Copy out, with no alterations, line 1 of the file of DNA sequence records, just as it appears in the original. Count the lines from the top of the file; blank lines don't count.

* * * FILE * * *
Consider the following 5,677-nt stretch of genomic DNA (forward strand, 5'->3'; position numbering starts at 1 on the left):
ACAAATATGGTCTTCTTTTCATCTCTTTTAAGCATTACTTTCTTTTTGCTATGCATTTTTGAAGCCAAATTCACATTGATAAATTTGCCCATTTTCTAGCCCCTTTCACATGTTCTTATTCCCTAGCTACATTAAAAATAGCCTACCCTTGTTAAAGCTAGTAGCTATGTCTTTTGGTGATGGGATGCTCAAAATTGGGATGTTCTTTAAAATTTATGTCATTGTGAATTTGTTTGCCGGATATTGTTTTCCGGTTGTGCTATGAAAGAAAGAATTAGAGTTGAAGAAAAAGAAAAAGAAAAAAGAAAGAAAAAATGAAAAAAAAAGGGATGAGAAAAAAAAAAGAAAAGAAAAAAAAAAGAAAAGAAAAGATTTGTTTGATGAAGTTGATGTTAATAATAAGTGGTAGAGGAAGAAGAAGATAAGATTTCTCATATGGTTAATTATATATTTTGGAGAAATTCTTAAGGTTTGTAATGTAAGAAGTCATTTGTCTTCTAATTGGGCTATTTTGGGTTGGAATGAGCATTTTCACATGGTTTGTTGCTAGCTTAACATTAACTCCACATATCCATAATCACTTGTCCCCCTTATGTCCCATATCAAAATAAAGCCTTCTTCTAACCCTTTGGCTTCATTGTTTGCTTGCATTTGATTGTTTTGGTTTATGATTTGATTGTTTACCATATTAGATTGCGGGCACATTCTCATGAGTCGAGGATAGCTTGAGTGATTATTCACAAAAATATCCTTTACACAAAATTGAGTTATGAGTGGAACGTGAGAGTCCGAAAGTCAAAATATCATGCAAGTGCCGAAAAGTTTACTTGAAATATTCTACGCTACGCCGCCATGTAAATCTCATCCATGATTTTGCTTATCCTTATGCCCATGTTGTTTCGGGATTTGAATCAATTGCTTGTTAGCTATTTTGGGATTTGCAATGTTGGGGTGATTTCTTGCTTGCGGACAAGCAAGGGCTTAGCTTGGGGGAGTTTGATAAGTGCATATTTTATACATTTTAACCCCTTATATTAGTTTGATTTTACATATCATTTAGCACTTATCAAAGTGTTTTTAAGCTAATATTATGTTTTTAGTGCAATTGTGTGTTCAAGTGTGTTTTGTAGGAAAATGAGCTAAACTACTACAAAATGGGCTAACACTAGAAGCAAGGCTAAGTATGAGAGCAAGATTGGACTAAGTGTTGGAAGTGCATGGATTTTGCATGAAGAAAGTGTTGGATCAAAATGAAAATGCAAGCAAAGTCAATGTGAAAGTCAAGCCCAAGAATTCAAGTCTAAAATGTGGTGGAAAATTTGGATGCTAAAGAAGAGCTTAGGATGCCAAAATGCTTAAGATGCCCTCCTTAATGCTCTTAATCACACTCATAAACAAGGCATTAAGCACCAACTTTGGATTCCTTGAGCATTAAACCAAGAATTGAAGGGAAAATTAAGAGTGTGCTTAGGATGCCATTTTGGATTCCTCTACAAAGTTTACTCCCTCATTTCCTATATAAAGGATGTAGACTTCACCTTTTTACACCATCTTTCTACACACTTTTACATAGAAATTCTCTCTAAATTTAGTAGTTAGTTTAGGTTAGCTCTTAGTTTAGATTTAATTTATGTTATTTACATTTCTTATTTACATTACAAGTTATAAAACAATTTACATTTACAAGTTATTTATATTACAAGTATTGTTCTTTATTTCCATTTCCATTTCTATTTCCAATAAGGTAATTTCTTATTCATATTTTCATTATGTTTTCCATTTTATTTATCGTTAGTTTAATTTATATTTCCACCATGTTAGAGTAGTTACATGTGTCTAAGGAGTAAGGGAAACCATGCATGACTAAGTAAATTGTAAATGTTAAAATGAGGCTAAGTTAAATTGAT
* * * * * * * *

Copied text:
Consider the following 5,677-nt stretch of genomic DNA (forward strand, 5'->3'; position numbering starts at 1 on the left):